My work focuses on the growing role of financial institutions, products and logics in the lives of low- and moderate-income households, primarily in the US, but also in Canada and the United Kingdom. One of the goals of my work is to develop frameworks for understanding life on the financial margins that move beyond dichotomies of inclusion and exclusion. Instead, I view the financialization of poverty as a market-making process that involves the constant reordering market insides and outsides through the deployment of various techniques and technologies by capital, the state and other actors to achieve various ends from profit to poverty alleviation and the redistribution of risk.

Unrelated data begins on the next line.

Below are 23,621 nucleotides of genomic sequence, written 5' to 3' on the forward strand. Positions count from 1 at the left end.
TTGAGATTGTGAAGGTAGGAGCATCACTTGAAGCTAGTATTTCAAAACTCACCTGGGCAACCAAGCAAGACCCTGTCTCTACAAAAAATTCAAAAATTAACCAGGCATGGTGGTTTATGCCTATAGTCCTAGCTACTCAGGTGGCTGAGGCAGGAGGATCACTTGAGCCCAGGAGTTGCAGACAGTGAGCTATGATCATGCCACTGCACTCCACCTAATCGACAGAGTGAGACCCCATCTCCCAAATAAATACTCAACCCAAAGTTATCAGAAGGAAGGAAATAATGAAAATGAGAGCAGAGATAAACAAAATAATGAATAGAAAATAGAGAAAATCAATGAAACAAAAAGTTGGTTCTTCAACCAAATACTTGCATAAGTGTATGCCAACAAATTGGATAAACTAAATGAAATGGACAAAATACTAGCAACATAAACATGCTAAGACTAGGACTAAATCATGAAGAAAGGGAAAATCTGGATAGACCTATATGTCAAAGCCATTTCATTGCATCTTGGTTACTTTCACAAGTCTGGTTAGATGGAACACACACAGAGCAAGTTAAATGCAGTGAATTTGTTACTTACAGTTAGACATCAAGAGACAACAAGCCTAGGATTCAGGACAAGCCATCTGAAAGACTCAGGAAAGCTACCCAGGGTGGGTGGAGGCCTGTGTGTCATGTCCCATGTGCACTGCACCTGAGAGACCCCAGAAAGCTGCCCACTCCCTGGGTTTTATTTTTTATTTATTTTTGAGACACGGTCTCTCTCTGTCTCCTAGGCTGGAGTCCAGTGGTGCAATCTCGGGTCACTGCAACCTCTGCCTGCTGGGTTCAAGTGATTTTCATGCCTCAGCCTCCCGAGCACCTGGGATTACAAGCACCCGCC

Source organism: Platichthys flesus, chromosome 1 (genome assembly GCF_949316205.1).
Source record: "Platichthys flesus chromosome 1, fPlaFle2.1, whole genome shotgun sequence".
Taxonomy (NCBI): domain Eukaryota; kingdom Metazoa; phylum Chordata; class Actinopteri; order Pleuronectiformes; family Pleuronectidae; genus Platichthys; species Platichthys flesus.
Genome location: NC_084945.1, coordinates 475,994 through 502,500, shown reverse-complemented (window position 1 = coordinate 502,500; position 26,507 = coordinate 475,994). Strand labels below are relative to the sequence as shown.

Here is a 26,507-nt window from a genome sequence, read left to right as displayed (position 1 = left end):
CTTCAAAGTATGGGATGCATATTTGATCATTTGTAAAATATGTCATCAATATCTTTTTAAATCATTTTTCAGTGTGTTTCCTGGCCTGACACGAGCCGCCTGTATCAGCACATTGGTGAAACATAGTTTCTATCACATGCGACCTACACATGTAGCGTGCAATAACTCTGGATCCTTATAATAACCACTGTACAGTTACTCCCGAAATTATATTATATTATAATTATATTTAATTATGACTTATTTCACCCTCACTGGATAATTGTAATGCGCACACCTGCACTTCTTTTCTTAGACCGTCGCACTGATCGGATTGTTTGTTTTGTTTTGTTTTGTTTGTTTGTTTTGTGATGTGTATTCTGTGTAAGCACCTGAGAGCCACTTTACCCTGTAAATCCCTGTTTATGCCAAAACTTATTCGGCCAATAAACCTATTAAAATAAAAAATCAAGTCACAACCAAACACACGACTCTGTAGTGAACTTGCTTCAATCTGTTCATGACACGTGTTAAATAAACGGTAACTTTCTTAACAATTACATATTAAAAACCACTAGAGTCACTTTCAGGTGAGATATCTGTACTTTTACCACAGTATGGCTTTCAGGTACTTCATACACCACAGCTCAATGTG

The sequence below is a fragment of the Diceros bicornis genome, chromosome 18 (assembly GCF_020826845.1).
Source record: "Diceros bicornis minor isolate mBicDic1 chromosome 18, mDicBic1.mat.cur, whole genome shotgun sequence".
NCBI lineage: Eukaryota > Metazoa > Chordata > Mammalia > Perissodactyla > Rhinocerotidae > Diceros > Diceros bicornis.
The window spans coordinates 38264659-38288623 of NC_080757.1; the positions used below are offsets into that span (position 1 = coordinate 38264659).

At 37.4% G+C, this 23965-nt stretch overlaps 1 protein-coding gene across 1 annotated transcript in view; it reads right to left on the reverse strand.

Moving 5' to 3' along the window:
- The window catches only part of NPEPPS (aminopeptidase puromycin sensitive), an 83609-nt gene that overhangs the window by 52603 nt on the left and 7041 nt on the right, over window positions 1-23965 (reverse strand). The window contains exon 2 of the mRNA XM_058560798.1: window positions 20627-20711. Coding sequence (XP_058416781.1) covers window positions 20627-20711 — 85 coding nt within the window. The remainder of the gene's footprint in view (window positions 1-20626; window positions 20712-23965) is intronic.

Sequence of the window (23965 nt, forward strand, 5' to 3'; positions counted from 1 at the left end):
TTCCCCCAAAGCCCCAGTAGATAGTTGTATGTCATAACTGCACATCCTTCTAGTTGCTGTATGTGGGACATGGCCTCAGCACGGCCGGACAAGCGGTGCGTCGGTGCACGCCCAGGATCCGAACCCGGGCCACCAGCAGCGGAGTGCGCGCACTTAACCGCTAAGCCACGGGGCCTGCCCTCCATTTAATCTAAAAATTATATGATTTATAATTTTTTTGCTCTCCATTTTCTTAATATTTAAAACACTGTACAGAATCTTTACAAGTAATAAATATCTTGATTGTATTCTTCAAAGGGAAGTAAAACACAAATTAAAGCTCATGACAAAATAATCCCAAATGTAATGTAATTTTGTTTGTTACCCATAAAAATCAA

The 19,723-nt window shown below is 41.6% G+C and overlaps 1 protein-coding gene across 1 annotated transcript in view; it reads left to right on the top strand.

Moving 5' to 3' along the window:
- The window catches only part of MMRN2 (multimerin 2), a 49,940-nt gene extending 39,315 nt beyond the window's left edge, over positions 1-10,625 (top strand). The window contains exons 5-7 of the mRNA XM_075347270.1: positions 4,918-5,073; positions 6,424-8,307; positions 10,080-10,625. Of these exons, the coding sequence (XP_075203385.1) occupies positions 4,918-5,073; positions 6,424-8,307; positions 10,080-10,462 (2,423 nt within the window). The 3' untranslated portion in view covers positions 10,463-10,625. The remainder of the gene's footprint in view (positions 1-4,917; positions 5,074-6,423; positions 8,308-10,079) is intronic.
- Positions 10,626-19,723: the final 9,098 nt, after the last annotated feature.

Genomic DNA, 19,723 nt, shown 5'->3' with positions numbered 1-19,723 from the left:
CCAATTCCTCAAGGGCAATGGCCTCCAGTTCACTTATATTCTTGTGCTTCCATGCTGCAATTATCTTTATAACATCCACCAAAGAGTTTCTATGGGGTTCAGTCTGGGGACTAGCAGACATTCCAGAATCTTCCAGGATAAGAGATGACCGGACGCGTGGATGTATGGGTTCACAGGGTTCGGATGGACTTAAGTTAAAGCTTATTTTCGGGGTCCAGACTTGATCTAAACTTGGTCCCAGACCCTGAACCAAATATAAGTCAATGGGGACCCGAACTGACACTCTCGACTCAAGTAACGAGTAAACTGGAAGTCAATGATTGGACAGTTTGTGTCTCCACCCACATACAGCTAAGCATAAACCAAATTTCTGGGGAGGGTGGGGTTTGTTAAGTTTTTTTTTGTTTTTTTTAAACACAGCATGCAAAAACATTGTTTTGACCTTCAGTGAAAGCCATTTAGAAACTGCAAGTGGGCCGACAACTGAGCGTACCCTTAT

As a result, my work often centers around particular products and technologies involved in the (re)configuration of markets and the integration of financial logics into everyday life. Recently my attention has centered on the use of formalized rotating savings and credit associations (ROSCAs) called "lending circles" to make the risks of lending to those with little or no credit history measurable, tractable and priceable. More generally, however, I am interested in studying how social relations are reshaped by efforts to "include" and make the everyday risks of the poor platforms for financial innovation and product development. This "underserved" or "underbanked" marketspace is diverse and growing, and encompasses an array of products from securitized home rental payments and subprime mortgages to payday loans, prepaid cards and microloans.